The Lanterman Developmental Disabilities Services Act (Lanterman Act) (Welf. & Inst. Code, § 4500 et seq.)*fn4 "grants persons with developmental disabilities the right to receive treatment and services to meet their needs, regardless of age or degree of handicap, at each stage of life. These individuals are 'consumers' of the treatment and services they receive. [Citation.] The state must pay for these services through contracts with various private nonprofit corporations for the operation of regional centers for the developmentally disabled, such as [SARC], and requires regional centers to develop an IPP [individual program plan] for each consumer that sets forth the treatment and services to be provided for the consumer." (Conservatorship of Whitley (2007) 155 Cal.App.4th 1447, 1454, fn. 3 (Whitley).)

The Legislature enacted the Lanterman-Petris-Short Act (LPS Act) (§ 5000 et seq.) to "establish certain rights of the so-called developmentally disabled persons, primarily their entitlement to the maximum degree of personal liberty and autonomy consonant with their handicap. [Citations.] The legislative mandate directs, therefore, such persons be situated in the least restrictive placement possible. [Citation.] To implement this goal, the statutes create entities known as regional centers, such as [SARC] here, which have the primary responsibility to locate community placements for developmentally disabled persons. These centers must, with respect to persons already admitted to state hospitals, such as [Michael], screen the records of all such admittees to determine whether less restrictive placements are possible; and with respect to prospective new admissions of such persons to state hospitals, the centers must consider alternative placements first. [Citation.] No developmentally disabled person may be admitted to a state hospital 'except upon the referral of a regional center.' [Citation.] The legislative intent stated for this statutory scheme is that developmentally disabled persons may lead more 'independent, productive, and normal lives.' " (In re Borgogna (1981) 121 Cal.App.3d 937, 940-941.)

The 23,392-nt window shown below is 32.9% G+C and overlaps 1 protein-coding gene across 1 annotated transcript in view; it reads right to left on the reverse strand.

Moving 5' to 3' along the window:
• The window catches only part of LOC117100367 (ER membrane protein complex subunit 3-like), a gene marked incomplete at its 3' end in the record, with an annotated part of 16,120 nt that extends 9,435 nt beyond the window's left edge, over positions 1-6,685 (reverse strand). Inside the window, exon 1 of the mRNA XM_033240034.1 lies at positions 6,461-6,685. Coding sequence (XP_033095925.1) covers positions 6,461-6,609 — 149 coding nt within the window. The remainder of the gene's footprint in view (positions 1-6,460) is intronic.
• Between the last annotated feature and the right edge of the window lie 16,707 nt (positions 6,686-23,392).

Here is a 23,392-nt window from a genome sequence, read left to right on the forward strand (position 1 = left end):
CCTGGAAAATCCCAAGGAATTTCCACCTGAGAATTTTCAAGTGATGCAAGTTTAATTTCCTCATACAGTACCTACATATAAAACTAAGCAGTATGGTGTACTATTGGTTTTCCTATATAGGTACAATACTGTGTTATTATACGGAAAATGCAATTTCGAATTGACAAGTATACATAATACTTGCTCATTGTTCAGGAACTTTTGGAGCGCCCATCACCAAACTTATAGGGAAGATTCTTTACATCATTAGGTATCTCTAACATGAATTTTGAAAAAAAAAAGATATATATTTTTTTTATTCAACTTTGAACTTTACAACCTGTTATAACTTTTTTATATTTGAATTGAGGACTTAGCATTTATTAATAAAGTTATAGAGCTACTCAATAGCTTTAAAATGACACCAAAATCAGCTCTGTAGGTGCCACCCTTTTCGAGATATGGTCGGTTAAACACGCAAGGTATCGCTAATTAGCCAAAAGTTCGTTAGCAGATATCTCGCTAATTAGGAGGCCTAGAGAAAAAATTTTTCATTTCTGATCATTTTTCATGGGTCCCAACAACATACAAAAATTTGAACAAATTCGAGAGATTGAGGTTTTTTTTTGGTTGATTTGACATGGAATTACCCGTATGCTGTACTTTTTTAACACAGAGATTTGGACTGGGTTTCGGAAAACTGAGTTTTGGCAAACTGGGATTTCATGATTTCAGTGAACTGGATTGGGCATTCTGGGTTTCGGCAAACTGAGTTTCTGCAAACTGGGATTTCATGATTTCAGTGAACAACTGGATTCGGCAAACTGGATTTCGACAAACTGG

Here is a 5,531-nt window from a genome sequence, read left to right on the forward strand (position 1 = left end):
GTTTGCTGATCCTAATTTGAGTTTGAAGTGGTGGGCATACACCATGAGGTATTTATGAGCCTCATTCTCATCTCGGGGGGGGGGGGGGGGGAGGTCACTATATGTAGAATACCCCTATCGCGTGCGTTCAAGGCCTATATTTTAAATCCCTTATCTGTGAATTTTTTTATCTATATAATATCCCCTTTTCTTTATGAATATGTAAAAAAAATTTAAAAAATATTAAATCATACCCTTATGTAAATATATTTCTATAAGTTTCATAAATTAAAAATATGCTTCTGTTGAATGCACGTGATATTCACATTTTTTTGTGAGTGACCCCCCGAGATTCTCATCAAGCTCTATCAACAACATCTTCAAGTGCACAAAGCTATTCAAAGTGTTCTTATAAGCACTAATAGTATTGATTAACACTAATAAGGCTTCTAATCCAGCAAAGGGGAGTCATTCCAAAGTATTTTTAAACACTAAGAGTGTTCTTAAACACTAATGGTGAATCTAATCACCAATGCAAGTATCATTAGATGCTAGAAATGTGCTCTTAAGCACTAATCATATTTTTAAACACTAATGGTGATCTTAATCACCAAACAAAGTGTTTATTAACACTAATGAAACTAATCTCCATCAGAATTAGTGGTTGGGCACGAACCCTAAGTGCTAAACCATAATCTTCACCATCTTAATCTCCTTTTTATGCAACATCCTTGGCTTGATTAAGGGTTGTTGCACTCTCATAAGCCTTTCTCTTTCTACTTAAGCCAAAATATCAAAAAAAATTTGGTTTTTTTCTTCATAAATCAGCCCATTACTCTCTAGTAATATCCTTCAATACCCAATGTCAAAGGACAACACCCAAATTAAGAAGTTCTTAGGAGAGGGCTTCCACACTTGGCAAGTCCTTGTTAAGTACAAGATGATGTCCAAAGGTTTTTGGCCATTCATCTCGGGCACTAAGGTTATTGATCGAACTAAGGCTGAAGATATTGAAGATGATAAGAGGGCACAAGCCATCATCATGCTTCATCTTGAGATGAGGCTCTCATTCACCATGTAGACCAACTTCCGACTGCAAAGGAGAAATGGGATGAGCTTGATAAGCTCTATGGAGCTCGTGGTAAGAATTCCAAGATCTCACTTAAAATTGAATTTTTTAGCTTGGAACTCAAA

The LPS Act provides for the appointment of a conservator of the person, estate, or both "for any person who is gravely disabled as a result of mental disorder or impairment by chronic alcoholism." (§ 5350.) As relevant here, the term "gravely disabled" means "A condition in which a person, as a result of a mental disorder, is unable to provide for his or her basic personal needs for food, clothing, or shelter." (§ 5008, subd. (h)(1)(A).) The purpose of such a conservatorship is to provide "individualized treatment, supervision, and placement." (§ 5350.1.) In general, placement in the least restrictive alternative is initially by court order at the time a court appoints an LPS conservator; thereafter an LPS conservator may unilaterally transfer the conservatee to a less restrictive alternative; but, a transfer to a more restrictive alternative requires written notice to the court, the conservatee's attorney, and others. (§ 5358.)